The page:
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Betty Ann Brown

IMMERSED IN HISTORY



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I was the family artist. From infancy, I drew and painted on every surface. My mother liked to say that I started by finger painting with baby food, and by the time I would toddle, she had to follow me around with solvent and a rag to scrub my crayon marks off the walls. In grade school, I continued to draw and paint, making all the class posters. (We didn’t have Xerox back then.) In high school, I graduated to designing and painting the sets for the school plays. I even designed the decorations for the two proms I attended.



Hieronomus Bosch, "The Garden of Earthly Delights"
(central panel), 1500, oil on canvas triptych, 81 x 152".






Francisco Goya, "The Shootings of May 3rd,"
1814, oil on canvas, 10

4 3/4 x 135 3/4".




El Greco (Domenikos Theotocopoulus), "The
Resurrection", 1584-94, oil on canvas, 70 x 50".
For my junior prom, the theme was “Castles in Spain” because, as it happened, I was going to high school in Madrid. (My father was a career military officer and he was attached to the embassy there.) Although I had been to lots of museums before we moved to Madrid—I remember a fabulous class in the Kansas City Museum of Art—it was the experience of the Prado Museum that changed my life and turned me from making art to studying, writing about, and, eventually, teaching it.

I will never forget those heady days, wandering through the dark, dusty halls. (This was long before the remodeling that brought the institution up to modern museum standards.) Like most teenage girls, I was delirious with infatuations—but my crushes were not on gangly boys, they were on the Old Masters. I went from LOVING Bosch to LOVING Goya to LOVING El Greco. At 14, I could even say his Greek name: Domenikos Theotocopoulus.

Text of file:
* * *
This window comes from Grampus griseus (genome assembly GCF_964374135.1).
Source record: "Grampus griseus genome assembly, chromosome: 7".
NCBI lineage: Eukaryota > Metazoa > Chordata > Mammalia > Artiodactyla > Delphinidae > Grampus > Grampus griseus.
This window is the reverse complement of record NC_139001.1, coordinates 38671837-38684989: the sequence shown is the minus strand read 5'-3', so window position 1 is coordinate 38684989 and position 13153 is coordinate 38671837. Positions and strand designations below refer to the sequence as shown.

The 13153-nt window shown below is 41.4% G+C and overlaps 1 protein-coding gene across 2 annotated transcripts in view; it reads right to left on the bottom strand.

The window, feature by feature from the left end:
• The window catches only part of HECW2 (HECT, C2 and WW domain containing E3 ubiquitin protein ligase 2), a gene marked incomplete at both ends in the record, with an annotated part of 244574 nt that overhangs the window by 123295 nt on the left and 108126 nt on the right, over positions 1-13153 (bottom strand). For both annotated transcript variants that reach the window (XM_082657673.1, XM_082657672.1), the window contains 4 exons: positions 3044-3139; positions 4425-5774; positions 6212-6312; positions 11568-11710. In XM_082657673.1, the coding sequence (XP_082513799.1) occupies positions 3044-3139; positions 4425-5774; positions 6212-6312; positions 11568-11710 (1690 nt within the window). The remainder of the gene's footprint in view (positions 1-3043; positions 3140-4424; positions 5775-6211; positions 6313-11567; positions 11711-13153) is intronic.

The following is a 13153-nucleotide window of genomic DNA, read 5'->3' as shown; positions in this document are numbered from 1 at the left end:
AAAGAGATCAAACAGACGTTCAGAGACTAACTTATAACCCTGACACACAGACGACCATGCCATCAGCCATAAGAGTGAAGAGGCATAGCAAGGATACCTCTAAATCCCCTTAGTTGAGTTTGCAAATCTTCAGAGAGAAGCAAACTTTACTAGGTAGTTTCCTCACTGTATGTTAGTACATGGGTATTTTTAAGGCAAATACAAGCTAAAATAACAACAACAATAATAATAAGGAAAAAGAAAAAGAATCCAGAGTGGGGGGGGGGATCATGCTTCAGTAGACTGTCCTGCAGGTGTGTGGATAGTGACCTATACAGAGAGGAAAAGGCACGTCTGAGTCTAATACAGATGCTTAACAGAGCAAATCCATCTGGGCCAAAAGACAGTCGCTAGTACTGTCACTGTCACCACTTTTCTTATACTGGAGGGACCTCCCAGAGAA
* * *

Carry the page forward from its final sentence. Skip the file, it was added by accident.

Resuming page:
In those days, lots of Spanish men (and they were always men) supported themselves and their families by painting copies of masterpieces in the Prado. I begged and whined and begged some more, until my parents gave in, and ordered me a copy. I wanted Goya’s “El Gigante” in my bedroom alongside the poster of Van Gogh’s “Sunflowers,” which had been purchased earlier to match my orange-and-yellow color scheme.

But my visual epiphany was not in front of Bosch or Goya or El Greco. It was in front of Velazquez’s “Las Meninas.” In those days, they hung the painting all alone, in a small room off one of the main halls. As you entered the room, you saw the immense canvas. To your right, on the wall opposite, was a small mirror. If you walked in and turned around, you could face the mirror and have your back to the painting. If you stood in just the right place, so that your face was in the mirror and the painting totally surrounded your reflection, it looked like you were part of the painting. It was an astonishing optical illusion.

Velazquez had so completely captured the atmosphere of his studio in the Royal Palace, as well as the nature of the light as it filtered in from the tall windows on the right, that whenever I saw my face in the mirror, with the painting behind me, well, it took me there. It took me to the palace, to the royal parents, to the little girl with her teachers and servants and dog, to the seventeenth century. I was there. I was in history. It was epiphany.

Since then, I’ve read critics who call Velazquez the best painter of the Western tradition. I hate qualifying anything as “best,” but I will say that was the best art experience of my youth. And it was certainly what started my transition from wanting to make art to wanting to understand its mystery.